PHILADELPHIA (AP) — Mayor John F. Street testified the city had a “moral obligation” to help families who lost homes in the MOVE fire, but he couldn’t answer key questions about its efforts to repair damage from one of the sorriest events in city history.
On May 13, 1985, police trying to evict armed members of the militant cult MOVE dropped explosive from a helicopter, then ordered firefighters to keep their distance. The flames killed six adults and five children inside the MOVE compound and consumed 61 adjacent homes.
Embarrassed city officials promised to rebuild, but the project lurched from scandal to scandal. The homes were defective, and the city spent millions of dollars on failed repairs.
After Street became mayor in 2000, he suspended construction, declared the buildings too dangerous to live in and offered the remaining families a $150,000 buyout. Most took it, but 24 families went to court.
Testifying Thursday, Street said he didn’t think it was possible to repair the houses “in any fiscally responsible way.”
He said he $150,000 buyout was fair, but pressed by the families’ attorney, Adrian Moody, Street couldn’t say how he reached that decision.
Street said he didn’t know how much it would have cost to do further repairs, or how much the city had spent trying to fix the buildings so far. When he was shown city documents and letters he had signed, he claimed he had no memory of them.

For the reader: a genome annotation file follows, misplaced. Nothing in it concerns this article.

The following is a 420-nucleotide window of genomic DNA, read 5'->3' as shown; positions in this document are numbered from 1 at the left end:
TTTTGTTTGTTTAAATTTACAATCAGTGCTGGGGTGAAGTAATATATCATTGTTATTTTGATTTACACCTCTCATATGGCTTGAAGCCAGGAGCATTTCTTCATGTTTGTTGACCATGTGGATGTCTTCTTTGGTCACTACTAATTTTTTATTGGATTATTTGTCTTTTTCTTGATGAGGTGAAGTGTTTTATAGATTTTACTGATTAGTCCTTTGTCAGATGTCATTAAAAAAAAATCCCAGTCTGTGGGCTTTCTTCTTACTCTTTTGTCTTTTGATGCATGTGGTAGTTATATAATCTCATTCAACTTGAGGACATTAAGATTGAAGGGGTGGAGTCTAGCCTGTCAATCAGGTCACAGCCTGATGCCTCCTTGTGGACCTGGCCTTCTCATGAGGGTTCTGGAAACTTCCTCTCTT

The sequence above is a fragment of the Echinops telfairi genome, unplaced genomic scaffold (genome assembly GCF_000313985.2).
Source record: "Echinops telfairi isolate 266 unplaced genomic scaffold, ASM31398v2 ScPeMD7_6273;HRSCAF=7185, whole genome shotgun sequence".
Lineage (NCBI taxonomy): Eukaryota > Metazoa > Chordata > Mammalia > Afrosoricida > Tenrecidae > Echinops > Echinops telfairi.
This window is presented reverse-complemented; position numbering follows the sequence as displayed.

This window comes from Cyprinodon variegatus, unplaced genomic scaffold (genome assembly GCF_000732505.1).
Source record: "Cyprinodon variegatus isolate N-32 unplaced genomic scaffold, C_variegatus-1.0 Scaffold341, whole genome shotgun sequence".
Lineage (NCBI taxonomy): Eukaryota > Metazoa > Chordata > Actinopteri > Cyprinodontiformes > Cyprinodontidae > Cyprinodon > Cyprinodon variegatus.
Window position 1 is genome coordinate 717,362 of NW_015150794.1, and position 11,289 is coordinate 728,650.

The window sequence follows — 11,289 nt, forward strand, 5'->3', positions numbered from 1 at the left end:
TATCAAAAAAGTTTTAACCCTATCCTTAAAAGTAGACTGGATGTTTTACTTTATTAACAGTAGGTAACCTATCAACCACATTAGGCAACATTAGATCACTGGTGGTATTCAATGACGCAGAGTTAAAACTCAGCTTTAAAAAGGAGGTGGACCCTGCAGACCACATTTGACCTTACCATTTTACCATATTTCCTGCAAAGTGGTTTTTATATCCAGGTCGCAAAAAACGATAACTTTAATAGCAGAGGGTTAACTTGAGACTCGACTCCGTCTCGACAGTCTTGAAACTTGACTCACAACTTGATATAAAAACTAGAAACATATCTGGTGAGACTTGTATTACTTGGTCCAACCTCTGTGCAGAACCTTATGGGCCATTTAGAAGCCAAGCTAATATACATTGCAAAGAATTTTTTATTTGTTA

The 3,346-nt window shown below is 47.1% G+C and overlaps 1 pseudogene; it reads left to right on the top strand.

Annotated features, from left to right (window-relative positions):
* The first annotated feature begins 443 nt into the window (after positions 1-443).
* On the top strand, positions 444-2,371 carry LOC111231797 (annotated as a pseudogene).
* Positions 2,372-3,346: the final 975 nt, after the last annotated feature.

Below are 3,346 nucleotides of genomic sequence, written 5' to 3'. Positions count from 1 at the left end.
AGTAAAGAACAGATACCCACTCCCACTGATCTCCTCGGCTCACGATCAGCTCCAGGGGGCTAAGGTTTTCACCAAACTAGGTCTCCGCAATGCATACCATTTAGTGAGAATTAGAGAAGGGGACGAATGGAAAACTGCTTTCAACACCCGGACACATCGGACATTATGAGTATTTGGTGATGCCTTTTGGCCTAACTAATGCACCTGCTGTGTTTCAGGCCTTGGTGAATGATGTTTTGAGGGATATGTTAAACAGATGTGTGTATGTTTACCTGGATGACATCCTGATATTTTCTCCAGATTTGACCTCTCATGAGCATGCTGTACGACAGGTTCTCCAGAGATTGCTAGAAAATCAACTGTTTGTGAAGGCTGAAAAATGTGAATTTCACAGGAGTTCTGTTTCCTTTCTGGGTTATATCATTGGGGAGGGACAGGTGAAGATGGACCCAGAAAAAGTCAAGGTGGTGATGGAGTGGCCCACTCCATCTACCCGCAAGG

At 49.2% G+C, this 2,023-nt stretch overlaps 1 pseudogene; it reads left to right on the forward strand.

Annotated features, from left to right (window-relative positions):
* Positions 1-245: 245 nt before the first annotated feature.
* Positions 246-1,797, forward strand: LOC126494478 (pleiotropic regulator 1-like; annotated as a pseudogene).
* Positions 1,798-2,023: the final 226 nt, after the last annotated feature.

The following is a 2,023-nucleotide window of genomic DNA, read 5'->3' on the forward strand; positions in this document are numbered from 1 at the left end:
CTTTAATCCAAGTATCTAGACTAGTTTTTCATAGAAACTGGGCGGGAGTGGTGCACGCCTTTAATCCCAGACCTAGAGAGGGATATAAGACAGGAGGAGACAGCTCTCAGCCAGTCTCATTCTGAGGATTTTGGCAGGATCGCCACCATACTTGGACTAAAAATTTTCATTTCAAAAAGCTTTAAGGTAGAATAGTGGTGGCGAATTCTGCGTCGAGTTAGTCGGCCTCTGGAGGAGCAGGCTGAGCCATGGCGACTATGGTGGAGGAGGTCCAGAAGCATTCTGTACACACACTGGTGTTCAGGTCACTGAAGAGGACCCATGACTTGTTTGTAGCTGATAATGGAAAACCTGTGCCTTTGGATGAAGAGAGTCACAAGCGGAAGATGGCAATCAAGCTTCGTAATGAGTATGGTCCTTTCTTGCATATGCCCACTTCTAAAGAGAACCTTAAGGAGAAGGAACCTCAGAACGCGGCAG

Several times, he said he was unaware the city had actually constructed new homes for the families after the old ones burned.
U.S. District Judge Clarence C. Newcomer rebuked Street over his failure to answer questions.
“Has there ever been an event in the city of Philadelphia as traumatic as the events at Osage Avenue?” Newcomer asked.
Street, who was a city councilman at the time of the MOVE disaster, sat quietly for several moments before responding, “This is right up there.”
“Then can you explain why you don’t have a better recollection of the questions that are being asked of you?” Newcomer said.
Street bristled, faced the judge, and in a raised voice responded that, as the mayor of the nation’s fifth largest city, he couldn’t be expected to remember the details of each city problem he handled.
“In the course of a given week, I look at 10 issues as complicated as this issue,” he said.
The 24 families are seeking between $250,000 and $300,000 apiece for their homes, plus damages for what they claim was unfair pressure to take the buyout. A letter sent by Street indicated the city would seize homes of those who rejected the offer.
The trial, which is expected to continue into next week, is the first civil lawsuit related to the MOVE bombing since 1996. In that case, a jury ordered the city to pay $1.5 million to a MOVE member who survived the bombing and the families of the people who died.
Members of the MOVE cult adopted the surname Africa, ate raw food, espoused equality with animals and preached against technology. Neighbors complained that they shouted from bullhorns late into the night, were confrontational and unsanitary, and jogged on people’s roofs.
In 1978, in a different West Philadelphia neighborhood, an officer was killed when police tried to evict the group and nine MOVE members were convicted of murder.